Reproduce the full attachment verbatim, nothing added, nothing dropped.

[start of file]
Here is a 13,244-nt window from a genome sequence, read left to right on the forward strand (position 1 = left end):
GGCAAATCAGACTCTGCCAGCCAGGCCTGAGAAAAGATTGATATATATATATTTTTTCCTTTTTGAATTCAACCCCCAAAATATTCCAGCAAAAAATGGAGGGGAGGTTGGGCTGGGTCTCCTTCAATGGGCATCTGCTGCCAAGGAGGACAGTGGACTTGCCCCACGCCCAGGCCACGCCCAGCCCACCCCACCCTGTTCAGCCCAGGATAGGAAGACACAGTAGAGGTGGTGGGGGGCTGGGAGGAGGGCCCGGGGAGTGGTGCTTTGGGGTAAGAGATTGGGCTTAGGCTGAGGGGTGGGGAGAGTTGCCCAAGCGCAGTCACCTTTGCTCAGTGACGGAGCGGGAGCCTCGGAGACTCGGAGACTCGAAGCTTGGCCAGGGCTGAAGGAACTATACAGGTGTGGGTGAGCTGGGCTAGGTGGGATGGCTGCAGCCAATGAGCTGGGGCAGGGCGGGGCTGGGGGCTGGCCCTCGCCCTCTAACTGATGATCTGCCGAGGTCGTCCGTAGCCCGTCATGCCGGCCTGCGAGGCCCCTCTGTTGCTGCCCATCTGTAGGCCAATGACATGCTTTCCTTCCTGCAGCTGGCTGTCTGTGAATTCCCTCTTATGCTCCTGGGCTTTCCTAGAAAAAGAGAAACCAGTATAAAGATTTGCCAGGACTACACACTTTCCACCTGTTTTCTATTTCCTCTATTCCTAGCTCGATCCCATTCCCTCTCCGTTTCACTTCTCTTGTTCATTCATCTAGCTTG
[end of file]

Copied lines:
Here is a 13,244-nt window from a genome sequence, read left to right on the forward strand (position 1 = left end):
GGCAAATCAGACTCTGCCAGCCAGGCCTGAGAAAAGATTGATATATATATATTTTTTCCTTTTTGAATTCAACCCCCAAAATATTCCAGCAAAAAATGGAGGGGAGGTTGGGCTGGGTCTCCTTCAATGGGCATCTGCTGCCAAGGAGGACAGTGGACTTGCCCCACGCCCAGGCCACGCCCAGCCCACCCCACCCTGTTCAGCCCAGGATAGGAAGACACAGTAGAGGTGGTGGGGGGCTGGGAGGAGGGCCCGGGGAGTGGTGCTTTGGGGTAAGAGATTGGGCTTAGGCTGAGGGGTGGGGAGAGTTGCCCAAGCGCAGTCACCTTTGCTCAGTGACGGAGCGGGAGCCTCGGAGACTCGGAGACTCGAAGCTTGGCCAGGGCTGAAGGAACTATACAGGTGTGGGTGAGCTGGGCTAGGTGGGATGGCTGCAGCCAATGAGCTGGGGCAGGGCGGGGCTGGGGGCTGGCCCTCGCCCTCTAACTGATGATCTGCCGAGGTCGTCCGTAGCCCGTCATGCCGGCCTGCGAGGCCCCTCTGTTGCTGCCCATCTGTAGGCCAATGACATGCTTTCCTTCCTGCAGCTGGCTGTCTGTGAATTCCCTCTTATGCTCCTGGGCTTTCCTAGAAAAAGAGAAACCAGTATAAAGATTTGCCAGGACTACACACTTTCCACCTGTTTTCTATTTCCTCTATTCCTAGCTCGATCCCATTCCCTCTCCGTTTCACTTCTCTTGTTCATTCATCTAGCTTG